Commercial Farmers' Union of Zimbabwe

Commercial Farmers' Union of Zimbabwe

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Govt steps up fight against crop pests

Govt steps up fight against crop pests


Obert Chifamba Manicaland Bureau Chief
EFFORTS are underway to strenghten surveillance mechanisms, management and control systems for emerging pests that can reduce crop yields drastically, a Government official has said.

In a speech read on behalf of Lands, Agriculture and Rural Resettlement Minister Chief Air Marshal (Rtd) Perrance Shiri by his deputy, Cde Davis Marapira, at a plant health awareness field day in the Nyanga potato quarantine area recently, Minister Shiri said crops were at risk from pests, pathogens, weeds and lack of nutrients.

Government officials, development partners, private sector representatives, farmers’ organisations and farmers attended the event while Manicaland Provincial Affairs Minister Cde Monica Mutsvangwa was represented by director for provincial affairs in her office Mr Kennedy Mugarisanwa.

Minister Shiri said training programmes being conducted throughout the country had provided knowledge on pests’ behaviour and control methods.

“The country requires an integrated pest management strategy to control pests and disease outbreaks and to address issues of food security and nutrition,” he said.

“A key strategic factor in eliminating hunger and rural poverty must be the protection of plant health from biotic and abiotic stresses.

“Production of food crops is facing an increasing risk of a high incidence of pests, especially weeds, pathogens, insects and nematodes, and lack of nutrients.

“Pests can have a devastating effect on food security and the environment,” Chief Air Marshal (Rtd) Shiri  said.

He said the country was facing devastating outbreaks of new and old crop pests that were threatening agricultural productivity, food security and nutrition such as the fall armyworm, stalkborers and tomato leaf miners.

Minister Shiri also said the country was facing the threat of transboundary plant pests some of which had already been reported in Eastern and Southern African regions, which had prompted his ministry to capacitate plant health inspectors at points of entry and exit to ensure that agricultural products imported into the country were free from     diseases.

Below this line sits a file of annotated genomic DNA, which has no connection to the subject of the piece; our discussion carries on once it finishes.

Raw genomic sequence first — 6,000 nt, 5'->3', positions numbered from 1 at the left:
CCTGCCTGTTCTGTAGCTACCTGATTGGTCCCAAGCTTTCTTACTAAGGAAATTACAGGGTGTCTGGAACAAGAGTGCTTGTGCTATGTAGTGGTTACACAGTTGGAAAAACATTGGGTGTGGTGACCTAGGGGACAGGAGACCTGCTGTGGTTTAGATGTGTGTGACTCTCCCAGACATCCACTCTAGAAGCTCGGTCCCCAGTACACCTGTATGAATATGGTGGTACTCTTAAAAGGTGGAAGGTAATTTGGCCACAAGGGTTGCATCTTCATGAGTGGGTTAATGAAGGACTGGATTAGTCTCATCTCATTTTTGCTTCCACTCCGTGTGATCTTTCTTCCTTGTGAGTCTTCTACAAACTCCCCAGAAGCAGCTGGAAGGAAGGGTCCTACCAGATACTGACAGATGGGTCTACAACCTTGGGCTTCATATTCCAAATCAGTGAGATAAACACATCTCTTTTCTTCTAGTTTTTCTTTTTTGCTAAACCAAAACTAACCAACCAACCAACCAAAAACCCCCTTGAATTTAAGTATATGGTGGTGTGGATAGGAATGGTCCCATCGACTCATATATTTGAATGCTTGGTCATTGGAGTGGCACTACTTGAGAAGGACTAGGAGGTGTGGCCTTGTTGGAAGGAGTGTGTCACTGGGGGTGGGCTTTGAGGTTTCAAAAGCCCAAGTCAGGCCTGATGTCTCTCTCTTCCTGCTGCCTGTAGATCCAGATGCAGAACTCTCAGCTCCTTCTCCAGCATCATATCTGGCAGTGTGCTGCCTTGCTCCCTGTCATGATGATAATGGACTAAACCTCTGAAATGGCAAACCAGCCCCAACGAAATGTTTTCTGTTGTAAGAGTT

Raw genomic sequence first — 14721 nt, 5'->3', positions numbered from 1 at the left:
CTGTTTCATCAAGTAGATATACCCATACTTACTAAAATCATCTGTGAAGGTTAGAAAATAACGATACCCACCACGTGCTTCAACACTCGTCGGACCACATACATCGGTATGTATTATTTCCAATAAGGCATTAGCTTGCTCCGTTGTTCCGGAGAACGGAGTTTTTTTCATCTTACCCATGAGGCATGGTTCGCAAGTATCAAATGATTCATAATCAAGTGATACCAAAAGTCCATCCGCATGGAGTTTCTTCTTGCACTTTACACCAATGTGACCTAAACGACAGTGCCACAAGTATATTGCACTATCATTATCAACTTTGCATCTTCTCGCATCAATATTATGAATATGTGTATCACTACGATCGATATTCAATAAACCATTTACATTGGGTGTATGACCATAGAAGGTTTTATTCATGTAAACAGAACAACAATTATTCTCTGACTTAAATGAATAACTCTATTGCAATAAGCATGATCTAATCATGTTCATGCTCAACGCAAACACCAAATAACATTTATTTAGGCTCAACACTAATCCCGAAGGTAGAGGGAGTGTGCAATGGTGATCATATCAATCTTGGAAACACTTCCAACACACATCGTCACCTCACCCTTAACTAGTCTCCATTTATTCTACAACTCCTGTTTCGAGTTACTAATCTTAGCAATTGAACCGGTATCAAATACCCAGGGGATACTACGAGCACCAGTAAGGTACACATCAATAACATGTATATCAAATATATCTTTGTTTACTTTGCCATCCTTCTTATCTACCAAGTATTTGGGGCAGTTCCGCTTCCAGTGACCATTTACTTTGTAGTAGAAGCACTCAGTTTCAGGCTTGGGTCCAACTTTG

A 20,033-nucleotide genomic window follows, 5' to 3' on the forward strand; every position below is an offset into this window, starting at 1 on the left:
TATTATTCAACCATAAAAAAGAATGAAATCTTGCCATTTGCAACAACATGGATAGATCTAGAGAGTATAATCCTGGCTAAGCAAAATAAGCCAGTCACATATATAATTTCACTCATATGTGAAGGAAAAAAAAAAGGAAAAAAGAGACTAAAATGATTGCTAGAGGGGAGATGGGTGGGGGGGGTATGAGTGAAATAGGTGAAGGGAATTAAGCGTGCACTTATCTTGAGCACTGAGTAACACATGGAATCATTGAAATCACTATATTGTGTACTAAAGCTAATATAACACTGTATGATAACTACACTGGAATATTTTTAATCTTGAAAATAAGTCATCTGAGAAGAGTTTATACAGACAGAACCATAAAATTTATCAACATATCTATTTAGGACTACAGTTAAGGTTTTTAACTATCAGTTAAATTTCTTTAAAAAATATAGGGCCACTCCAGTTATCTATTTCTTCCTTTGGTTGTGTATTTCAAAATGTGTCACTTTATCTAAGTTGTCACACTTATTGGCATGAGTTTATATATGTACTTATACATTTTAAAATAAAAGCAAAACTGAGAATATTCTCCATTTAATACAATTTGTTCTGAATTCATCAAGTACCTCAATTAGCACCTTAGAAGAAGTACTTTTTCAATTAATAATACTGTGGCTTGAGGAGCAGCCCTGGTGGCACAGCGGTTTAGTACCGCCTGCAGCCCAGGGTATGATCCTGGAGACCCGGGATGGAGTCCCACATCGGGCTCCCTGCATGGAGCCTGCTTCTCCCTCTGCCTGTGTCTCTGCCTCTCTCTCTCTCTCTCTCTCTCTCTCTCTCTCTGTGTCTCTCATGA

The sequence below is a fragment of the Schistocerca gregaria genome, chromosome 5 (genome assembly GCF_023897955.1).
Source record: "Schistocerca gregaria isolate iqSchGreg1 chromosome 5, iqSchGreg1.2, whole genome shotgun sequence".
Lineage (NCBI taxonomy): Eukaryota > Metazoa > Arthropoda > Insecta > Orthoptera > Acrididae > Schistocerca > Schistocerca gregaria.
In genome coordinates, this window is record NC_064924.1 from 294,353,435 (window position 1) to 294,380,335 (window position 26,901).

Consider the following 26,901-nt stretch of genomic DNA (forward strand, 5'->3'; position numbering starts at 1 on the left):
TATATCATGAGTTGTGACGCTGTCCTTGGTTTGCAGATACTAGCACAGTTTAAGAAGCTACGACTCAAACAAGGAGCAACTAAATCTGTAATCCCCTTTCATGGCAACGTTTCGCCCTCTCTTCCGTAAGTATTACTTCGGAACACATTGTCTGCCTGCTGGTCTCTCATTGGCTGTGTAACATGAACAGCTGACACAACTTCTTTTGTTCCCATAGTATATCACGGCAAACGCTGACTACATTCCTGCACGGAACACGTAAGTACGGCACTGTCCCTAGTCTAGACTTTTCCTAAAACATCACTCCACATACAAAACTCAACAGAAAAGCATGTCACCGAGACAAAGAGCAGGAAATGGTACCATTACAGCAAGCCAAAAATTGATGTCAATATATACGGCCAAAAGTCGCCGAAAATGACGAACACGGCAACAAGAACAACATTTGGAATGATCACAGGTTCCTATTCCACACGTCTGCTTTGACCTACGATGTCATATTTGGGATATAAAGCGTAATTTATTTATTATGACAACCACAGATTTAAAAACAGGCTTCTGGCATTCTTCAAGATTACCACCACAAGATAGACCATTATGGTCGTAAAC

Transboundary pests are introduced into new environments mainly through the increased volumes of pests’ pathways of plant products, vehicles and vessels used in international trade as well as effects of climate change.

He urged farmers in the quarantine zone not to grow other crops besides potatoes and grasses such as Katambora Rhodes grass, which is needed for suppressing nematodes.

“Farmers in the quarantine area can only grow other crops with approval from the Plant Quarantine Services Institute. This approval is, however, usually not given, as most crops share common pathogens with potatoes,” Minister Shiri explained.

He said resuscitation of potato farming was high on President ED Mnangagwa’s agenda adding that the industry had grown rapidly between 1980 and the 1990s, which saw it contributing between 3,5 and 4,5 percent to the Gross Domestic Product.

Potato yields have also risen from less than 25 000 tonnes in 2000 to almost 500 000 tonnes in 2017.

“The nation is targeting to plant 20 000ha of potatoes annually in response to the increase in consumption of the tuber. It is estimated that one person consumes 30 kilogrammes of potatoes per year.

“Government hopes to address challenges potato farmers are facing, which include small landholdings (which is affecting rotations), lack of funding, limited adherence to bio-security measures and emerging pests. My ministry hopes to open up more land for the quarantine zone to accommodate more farmers,” he said.


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